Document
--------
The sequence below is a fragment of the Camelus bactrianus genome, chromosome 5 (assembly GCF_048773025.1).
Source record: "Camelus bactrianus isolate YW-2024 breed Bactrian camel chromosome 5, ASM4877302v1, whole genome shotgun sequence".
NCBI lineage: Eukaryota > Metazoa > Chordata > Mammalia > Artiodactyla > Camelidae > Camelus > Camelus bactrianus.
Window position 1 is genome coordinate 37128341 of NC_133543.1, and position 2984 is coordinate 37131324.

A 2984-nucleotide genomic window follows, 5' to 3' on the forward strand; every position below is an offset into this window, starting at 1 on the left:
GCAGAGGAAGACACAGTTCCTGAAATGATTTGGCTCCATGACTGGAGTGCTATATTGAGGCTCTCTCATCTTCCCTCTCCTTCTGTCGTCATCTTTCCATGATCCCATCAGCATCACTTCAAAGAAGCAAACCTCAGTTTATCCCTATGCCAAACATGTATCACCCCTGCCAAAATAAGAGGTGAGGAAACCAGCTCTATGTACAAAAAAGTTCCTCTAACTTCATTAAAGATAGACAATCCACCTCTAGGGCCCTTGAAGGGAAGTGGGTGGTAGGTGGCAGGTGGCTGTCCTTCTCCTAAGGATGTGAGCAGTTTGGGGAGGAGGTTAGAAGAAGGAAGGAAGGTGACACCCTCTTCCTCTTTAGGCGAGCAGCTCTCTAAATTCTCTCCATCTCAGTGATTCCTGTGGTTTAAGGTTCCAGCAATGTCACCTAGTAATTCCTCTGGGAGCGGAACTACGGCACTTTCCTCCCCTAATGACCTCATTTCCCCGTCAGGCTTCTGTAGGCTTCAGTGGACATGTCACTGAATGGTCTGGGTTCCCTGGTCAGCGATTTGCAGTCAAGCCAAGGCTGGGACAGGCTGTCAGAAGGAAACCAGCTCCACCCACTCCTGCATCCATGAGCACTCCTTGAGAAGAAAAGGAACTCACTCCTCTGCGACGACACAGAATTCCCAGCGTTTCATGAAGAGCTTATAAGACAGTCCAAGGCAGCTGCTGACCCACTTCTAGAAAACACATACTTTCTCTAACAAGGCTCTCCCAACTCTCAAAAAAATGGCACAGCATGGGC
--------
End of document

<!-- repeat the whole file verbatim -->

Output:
The sequence below is a fragment of the Camelus bactrianus genome, chromosome 5 (assembly GCF_048773025.1).
Source record: "Camelus bactrianus isolate YW-2024 breed Bactrian camel chromosome 5, ASM4877302v1, whole genome shotgun sequence".
NCBI lineage: Eukaryota > Metazoa > Chordata > Mammalia > Artiodactyla > Camelidae > Camelus > Camelus bactrianus.
Window position 1 is genome coordinate 37128341 of NC_133543.1, and position 2984 is coordinate 37131324.

A 2984-nucleotide genomic window follows, 5' to 3' on the forward strand; every position below is an offset into this window, starting at 1 on the left:
GCAGAGGAAGACACAGTTCCTGAAATGATTTGGCTCCATGACTGGAGTGCTATATTGAGGCTCTCTCATCTTCCCTCTCCTTCTGTCGTCATCTTTCCATGATCCCATCAGCATCACTTCAAAGAAGCAAACCTCAGTTTATCCCTATGCCAAACATGTATCACCCCTGCCAAAATAAGAGGTGAGGAAACCAGCTCTATGTACAAAAAAGTTCCTCTAACTTCATTAAAGATAGACAATCCACCTCTAGGGCCCTTGAAGGGAAGTGGGTGGTAGGTGGCAGGTGGCTGTCCTTCTCCTAAGGATGTGAGCAGTTTGGGGAGGAGGTTAGAAGAAGGAAGGAAGGTGACACCCTCTTCCTCTTTAGGCGAGCAGCTCTCTAAATTCTCTCCATCTCAGTGATTCCTGTGGTTTAAGGTTCCAGCAATGTCACCTAGTAATTCCTCTGGGAGCGGAACTACGGCACTTTCCTCCCCTAATGACCTCATTTCCCCGTCAGGCTTCTGTAGGCTTCAGTGGACATGTCACTGAATGGTCTGGGTTCCCTGGTCAGCGATTTGCAGTCAAGCCAAGGCTGGGACAGGCTGTCAGAAGGAAACCAGCTCCACCCACTCCTGCATCCATGAGCACTCCTTGAGAAGAAAAGGAACTCACTCCTCTGCGACGACACAGAATTCCCAGCGTTTCATGAAGAGCTTATAAGACAGTCCAAGGCAGCTGCTGACCCACTTCTAGAAAACACATACTTTCTCTAACAAGGCTCTCCCAACTCTCAAAAAAATGGCACAGCATGGGC